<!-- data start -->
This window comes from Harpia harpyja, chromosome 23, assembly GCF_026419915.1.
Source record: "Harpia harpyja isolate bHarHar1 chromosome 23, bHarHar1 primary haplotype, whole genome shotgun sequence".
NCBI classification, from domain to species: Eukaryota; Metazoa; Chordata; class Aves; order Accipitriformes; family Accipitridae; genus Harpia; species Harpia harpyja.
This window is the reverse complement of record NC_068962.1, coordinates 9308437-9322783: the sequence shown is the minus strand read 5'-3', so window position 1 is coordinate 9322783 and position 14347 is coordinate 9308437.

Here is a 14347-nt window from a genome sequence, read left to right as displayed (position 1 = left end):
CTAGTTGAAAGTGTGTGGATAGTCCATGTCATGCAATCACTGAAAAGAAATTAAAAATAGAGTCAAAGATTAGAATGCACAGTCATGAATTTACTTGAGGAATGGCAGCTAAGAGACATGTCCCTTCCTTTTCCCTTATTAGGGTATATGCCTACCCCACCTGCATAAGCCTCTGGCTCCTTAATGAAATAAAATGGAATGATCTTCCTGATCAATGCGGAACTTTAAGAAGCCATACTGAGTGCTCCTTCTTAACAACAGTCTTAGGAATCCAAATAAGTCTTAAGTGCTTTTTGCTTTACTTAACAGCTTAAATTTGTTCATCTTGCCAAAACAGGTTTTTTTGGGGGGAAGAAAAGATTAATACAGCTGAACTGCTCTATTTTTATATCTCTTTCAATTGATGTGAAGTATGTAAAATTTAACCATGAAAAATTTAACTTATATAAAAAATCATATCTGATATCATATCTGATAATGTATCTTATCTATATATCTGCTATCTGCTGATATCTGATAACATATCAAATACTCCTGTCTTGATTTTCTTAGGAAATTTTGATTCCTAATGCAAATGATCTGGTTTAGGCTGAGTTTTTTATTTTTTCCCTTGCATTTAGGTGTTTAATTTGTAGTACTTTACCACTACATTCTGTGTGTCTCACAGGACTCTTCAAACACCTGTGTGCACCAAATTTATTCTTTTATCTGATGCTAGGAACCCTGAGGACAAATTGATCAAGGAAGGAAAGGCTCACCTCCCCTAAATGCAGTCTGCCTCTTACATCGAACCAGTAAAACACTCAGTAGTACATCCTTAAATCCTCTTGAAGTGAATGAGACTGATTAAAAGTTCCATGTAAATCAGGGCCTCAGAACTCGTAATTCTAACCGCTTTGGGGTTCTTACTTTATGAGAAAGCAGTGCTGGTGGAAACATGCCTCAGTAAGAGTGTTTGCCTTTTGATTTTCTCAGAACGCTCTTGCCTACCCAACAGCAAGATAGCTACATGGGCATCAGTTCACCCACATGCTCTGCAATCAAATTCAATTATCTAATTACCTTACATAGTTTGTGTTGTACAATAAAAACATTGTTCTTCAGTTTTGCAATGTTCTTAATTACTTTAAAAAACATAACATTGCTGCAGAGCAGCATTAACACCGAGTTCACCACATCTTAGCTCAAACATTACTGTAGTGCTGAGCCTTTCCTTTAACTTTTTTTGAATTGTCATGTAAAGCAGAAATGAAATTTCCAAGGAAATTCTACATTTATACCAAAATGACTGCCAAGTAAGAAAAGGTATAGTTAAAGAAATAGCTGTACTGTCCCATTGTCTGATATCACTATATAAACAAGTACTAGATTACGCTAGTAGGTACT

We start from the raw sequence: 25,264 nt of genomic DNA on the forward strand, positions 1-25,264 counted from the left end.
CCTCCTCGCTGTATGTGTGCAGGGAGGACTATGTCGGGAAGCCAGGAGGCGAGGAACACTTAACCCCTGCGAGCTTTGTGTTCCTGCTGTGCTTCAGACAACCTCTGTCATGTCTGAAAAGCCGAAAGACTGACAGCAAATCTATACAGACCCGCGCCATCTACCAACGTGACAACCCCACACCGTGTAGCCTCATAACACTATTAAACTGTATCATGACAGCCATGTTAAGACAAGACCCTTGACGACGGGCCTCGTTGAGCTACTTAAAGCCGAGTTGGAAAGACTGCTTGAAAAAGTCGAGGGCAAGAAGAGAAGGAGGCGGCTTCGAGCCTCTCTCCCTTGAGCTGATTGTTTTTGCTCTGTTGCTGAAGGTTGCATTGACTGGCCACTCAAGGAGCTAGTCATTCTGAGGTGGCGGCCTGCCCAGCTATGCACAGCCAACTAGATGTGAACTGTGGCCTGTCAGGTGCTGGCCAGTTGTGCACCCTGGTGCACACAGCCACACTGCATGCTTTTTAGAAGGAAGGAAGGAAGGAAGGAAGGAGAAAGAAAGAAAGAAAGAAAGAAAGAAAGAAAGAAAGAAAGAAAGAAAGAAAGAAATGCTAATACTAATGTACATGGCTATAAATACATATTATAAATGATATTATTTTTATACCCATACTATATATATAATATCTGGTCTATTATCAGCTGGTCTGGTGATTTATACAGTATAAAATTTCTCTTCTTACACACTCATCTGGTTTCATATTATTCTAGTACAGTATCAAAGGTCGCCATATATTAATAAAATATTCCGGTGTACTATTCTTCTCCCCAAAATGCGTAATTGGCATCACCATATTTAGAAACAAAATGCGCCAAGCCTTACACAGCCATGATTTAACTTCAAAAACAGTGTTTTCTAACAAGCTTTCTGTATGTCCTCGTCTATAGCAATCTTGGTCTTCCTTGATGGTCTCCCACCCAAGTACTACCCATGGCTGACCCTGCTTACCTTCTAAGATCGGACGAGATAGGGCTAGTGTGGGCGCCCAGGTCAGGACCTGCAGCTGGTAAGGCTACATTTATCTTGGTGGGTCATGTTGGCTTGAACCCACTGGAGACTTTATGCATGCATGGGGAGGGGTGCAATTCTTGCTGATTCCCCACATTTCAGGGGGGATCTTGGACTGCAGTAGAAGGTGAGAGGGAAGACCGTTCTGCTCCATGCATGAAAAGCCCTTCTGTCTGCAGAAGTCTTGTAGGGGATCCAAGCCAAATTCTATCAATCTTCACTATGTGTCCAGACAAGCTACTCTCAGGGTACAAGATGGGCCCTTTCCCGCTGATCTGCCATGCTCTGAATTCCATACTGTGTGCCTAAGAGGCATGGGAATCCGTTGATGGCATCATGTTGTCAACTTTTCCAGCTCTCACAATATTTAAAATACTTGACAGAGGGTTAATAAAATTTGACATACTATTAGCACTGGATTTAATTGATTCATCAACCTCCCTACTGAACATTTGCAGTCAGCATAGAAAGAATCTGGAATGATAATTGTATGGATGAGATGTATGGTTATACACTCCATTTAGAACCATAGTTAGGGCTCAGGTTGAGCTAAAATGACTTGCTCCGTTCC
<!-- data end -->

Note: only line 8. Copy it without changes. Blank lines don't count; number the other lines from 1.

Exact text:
CCTCCTCGCTGTATGTGTGCAGGGAGGACTATGTCGGGAAGCCAGGAGGCGAGGAACACTTAACCCCTGCGAGCTTTGTGTTCCTGCTGTGCTTCAGACAACCTCTGTCATGTCTGAAAAGCCGAAAGACTGACAGCAAATCTATACAGACCCGCGCCATCTACCAACGTGACAACCCCACACCGTGTAGCCTCATAACACTATTAAACTGTATCATGACAGCCATGTTAAGACAAGACCCTTGACGACGGGCCTCGTTGAGCTACTTAAAGCCGAGTTGGAAAGACTGCTTGAAAAAGTCGAGGGCAAGAAGAGAAGGAGGCGGCTTCGAGCCTCTCTCCCTTGAGCTGATTGTTTTTGCTCTGTTGCTGAAGGTTGCATTGACTGGCCACTCAAGGAGCTAGTCATTCTGAGGTGGCGGCCTGCCCAGCTATGCACAGCCAACTAGATGTGAACTGTGGCCTGTCAGGTGCTGGCCAGTTGTGCACCCTGGTGCACACAGCCACACTGCATGCTTTTTAGAAGGAAGGAAGGAAGGAAGGAAGGAGAAAGAAAGAAAGAAAGAAAGAAAGAAAGAAAGAAAGAAAGAAAGAAAGAAAGAAATGCTAATACTAATGTACATGGCTATAAATACATATTATAAATGATATTATTTTTATACCCATACTATATATATAATATCTGGTCTATTATCAGCTGGTCTGGTGATTTATACAGTATAAAATTTCTCTTCTTACACACTCATCTGGTTTCATATTATTCTAGTACAGTATCAAAGGTCGCCATATATTAATAAAATATTCCGGTGTACTATTCTTCTCCCCAAAATGCGTAATTGGCATCACCATATTTAGAAACAAAATGCGCCAAGCCTTACACAGCCATGATTTAACTTCAAAAACAGTGTTTTCTAACAAGCTTTCTGTATGTCCTCGTCTATAGCAATCTTGGTCTTCCTTGATGGTCTCCCACCCAAGTACTACCCATGGCTGACCCTGCTTACCTTCTAAGATCGGACGAGATAGGGCTAGTGTGGGCGCCCAGGTCAGGACCTGCAGCTGGTAAGGCTACATTTATCTTGGTGGGTCATGTTGGCTTGAACCCACTGGAGACTTTATGCATGCATGGGGAGGGGTGCAATTCTTGCTGATTCCCCACATTTCAGGGGGGATCTTGGACTGCAGTAGAAGGTGAGAGGGAAGACCGTTCTGCTCCATGCATGAAAAGCCCTTCTGTCTGCAGAAGTCTTGTAGGGGATCCAAGCCAAATTCTATCAATCTTCACTATGTGTCCAGACAAGCTACTCTCAGGGTACAAGATGGGCCCTTTCCCGCTGATCTGCCATGCTCTGAATTCCATACTGTGTGCCTAAGAGGCATGGGAATCCGTTGATGGCATCATGTTGTCAACTTTTCCAGCTCTCACAATATTTAAAATACTTGACAGAGGGTTAATAAAATTTGACATACTATTAGCACTGGATTTAATTGATTCATCAACCTCCCTACTGAACATTTGCAGTCAGCATAGAAAGAATCTGGAATGATAATTGTATGGATGAGATGTATGGTTATACACTCCATTTAGAACCATAGTTAGGGCTCAGGTTGAGCTAAAATGACTTGCTCCGTTCC